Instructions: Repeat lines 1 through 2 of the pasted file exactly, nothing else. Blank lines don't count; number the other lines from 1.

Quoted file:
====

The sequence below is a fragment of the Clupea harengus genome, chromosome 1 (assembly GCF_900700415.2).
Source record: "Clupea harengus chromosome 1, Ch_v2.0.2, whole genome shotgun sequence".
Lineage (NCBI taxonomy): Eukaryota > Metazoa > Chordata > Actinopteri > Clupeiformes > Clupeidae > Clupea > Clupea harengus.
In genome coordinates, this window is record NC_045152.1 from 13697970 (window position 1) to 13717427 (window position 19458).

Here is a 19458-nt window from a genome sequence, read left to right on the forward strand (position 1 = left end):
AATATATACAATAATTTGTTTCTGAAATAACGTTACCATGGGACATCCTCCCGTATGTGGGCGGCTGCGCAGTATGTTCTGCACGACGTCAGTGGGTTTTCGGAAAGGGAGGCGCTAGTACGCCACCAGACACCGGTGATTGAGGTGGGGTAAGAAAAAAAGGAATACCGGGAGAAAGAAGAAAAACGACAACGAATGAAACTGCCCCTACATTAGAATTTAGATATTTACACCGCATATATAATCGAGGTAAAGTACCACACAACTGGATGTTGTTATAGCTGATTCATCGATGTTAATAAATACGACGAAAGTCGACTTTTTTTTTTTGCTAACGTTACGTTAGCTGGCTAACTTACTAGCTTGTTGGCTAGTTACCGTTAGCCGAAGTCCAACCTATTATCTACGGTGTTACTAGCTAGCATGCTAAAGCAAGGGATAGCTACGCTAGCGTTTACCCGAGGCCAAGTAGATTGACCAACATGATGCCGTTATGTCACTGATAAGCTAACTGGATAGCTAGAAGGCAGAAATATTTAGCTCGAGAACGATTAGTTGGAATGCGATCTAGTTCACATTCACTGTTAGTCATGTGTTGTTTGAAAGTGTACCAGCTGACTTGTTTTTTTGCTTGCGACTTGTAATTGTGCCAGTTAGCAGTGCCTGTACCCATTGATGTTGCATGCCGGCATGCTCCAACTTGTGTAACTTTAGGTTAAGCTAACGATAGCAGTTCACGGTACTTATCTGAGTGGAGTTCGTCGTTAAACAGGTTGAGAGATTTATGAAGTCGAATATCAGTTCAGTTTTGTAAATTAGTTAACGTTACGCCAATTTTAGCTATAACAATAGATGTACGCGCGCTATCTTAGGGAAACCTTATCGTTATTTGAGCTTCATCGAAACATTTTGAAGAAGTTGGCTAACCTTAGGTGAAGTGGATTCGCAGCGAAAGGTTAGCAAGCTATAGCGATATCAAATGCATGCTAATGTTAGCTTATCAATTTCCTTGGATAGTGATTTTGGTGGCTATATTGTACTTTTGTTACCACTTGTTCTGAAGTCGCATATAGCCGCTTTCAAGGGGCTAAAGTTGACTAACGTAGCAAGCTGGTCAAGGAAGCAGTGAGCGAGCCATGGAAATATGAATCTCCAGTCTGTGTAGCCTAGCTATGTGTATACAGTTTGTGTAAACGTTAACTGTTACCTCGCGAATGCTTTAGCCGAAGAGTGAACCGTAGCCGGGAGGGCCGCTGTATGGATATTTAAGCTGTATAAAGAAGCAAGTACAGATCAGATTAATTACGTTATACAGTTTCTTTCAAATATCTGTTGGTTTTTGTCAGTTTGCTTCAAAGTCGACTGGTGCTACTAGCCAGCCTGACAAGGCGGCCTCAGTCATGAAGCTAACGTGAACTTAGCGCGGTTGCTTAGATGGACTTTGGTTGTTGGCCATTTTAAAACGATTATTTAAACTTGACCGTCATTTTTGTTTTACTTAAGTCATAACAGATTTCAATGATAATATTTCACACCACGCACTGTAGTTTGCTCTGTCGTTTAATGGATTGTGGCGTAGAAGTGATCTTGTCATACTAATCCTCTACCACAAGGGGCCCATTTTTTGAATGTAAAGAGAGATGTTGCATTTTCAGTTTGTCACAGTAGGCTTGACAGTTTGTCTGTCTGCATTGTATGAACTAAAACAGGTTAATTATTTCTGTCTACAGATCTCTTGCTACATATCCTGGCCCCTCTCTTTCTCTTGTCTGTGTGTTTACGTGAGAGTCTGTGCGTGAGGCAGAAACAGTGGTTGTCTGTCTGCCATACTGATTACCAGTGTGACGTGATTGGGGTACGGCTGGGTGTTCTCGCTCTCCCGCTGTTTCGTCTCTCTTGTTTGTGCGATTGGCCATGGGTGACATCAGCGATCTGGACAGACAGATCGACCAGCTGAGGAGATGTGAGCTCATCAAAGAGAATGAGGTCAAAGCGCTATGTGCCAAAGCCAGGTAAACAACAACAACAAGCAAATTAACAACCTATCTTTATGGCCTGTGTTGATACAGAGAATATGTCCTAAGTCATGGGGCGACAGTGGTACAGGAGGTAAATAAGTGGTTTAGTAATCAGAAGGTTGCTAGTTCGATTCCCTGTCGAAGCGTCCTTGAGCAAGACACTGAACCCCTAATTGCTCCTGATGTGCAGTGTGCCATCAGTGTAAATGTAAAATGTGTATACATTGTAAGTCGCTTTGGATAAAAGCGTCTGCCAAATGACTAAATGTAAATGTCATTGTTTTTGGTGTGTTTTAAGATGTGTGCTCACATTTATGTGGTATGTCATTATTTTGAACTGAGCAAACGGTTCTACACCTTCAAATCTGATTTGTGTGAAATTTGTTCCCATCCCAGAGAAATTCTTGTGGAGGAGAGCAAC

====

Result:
The sequence below is a fragment of the Clupea harengus genome, chromosome 1 (assembly GCF_900700415.2).
Source record: "Clupea harengus chromosome 1, Ch_v2.0.2, whole genome shotgun sequence".